Abbiamo trascorso molto tempo nella piscina, ed abbiamo anche visitato i paesi e le città dei dintorni. Abbiamo anche visto lo spettacolo folchoristico in un paese vicino al campeggio. Dopo due settimane di vacanze e sole siamo tornati a casa.

I'm finally on holiday! Last year we went to Italy, to a region called Liguria. We went by car to Folkestone, then took a ferry to Boulogne. We arrived in Italy 24 hours after our car journey ending in Liguria, give or take, another ten hours. We arrived at the campsite at six in the evening.
We spent a lot of time in the pool, and we visited the towns and cities nearby. We also saw the folklore spectacle in a town near to the campsite. After two weeks of holidays and sun we went back home.

There you go. That's everything you need about definite articles.

Tuesday, 1 June 2010

Ciao, Mondo!

What is this all about?

What follows is my own guide to learning Italian. I'm working my way through an Italian Grammar A Level textbook and it got to the point where I started to forget what I had previous read. This blog is an attempt to document everything in my own way, work through all the exercises in the book and provide all the links which are necessary to make learning A Level Italian actually possible.

Who am I?

All the other posts will be about the Italian language. But first I'll take the opportunity to introduce myself and let people know where I'm coming from. My name is Michele Memoli and I live in London, UK. My family are Italian but I grew up in the UK. Naturally, my parents tried to teach me Italian when I was young, but as a child I just didn't want to know – why would any child need to be able to speak Italian at school?

We visited Italy every summer. Usually to see family. Although my spoken Italian was limited I learnt a lot of nouns this way and as a result, there won't be many lists of them on this blog except for in examples. Not unless I need to remember something. Anyway, as I grew up, I realised speaking a second language would be an amazing thing to do, and so I set myself the task of learning it properly.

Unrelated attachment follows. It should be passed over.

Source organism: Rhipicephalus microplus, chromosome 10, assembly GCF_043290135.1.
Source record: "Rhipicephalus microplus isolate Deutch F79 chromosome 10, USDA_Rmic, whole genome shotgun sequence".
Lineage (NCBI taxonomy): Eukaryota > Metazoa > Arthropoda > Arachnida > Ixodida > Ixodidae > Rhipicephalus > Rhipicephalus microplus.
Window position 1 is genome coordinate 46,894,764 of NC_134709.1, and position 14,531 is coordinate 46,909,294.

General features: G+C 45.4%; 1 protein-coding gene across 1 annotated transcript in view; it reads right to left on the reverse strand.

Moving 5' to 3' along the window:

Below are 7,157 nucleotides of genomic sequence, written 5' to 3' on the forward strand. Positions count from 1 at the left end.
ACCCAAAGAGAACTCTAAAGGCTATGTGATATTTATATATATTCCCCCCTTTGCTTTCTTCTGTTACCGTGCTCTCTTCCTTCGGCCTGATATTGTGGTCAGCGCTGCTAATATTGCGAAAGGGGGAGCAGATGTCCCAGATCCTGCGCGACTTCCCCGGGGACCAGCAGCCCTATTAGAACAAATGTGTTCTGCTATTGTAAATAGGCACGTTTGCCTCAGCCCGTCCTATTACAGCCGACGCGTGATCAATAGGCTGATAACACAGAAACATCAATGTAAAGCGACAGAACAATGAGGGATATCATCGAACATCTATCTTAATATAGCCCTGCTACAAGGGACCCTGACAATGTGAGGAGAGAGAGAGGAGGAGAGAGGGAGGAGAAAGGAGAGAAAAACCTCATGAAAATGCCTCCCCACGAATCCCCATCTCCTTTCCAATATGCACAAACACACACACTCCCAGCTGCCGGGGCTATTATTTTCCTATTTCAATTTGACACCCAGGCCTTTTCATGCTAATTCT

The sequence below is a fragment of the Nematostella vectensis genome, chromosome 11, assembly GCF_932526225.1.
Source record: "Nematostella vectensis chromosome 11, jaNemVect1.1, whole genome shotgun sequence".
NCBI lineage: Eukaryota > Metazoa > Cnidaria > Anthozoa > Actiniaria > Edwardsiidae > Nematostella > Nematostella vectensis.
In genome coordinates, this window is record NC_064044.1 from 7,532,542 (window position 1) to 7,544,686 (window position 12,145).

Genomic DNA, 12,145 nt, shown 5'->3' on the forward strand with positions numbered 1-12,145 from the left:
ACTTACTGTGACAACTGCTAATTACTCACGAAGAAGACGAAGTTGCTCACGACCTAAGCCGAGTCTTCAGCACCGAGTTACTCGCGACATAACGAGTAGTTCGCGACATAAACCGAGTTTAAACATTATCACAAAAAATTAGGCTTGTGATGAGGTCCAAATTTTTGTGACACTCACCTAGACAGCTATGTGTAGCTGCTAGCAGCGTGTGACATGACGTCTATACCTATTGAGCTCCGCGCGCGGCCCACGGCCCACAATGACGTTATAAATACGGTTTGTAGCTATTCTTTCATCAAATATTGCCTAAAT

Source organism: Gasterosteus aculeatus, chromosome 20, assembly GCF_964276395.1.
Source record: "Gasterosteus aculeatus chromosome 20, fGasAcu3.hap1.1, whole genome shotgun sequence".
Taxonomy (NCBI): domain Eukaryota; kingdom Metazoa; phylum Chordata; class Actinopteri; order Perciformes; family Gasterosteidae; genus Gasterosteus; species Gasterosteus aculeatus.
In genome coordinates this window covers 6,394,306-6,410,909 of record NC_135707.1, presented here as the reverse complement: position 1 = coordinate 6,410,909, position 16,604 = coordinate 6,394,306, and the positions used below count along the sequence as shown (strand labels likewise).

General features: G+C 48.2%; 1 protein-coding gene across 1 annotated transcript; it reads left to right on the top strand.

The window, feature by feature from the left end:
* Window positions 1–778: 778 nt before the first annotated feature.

That's where I'm at. I hope this will be useful to other people as well as myself. I'm always open to suggestions on how I can improve the experience of using this site so please contact if you have anything you want to say.

How is this going to work?

Learning a language by yourself is quite a difficult thing. You need someone to talk to, and try things out with. I can't do that with my parents because we're too used to English. Instead, I'm going to use this site.

As mentioned above I'll mostly be working through an Italian grammar textbook, but I'm planning to work through all the exercises and provide as many translations as I can. I'm not going to just take things from the book, rather I'm going to write things in a way I understand and I hope this will make it easier for other people too. I'm sure I'll have a lot of questions along the way and I might decide to pull these out/highlight them in some way so that we can get a good discussion going on in the comments. If I'm doing something that works well, or could work better, let me know – I'll change it.

That said, I think I'm done. Stay tuned and we'll try to learn Italian, properly, together.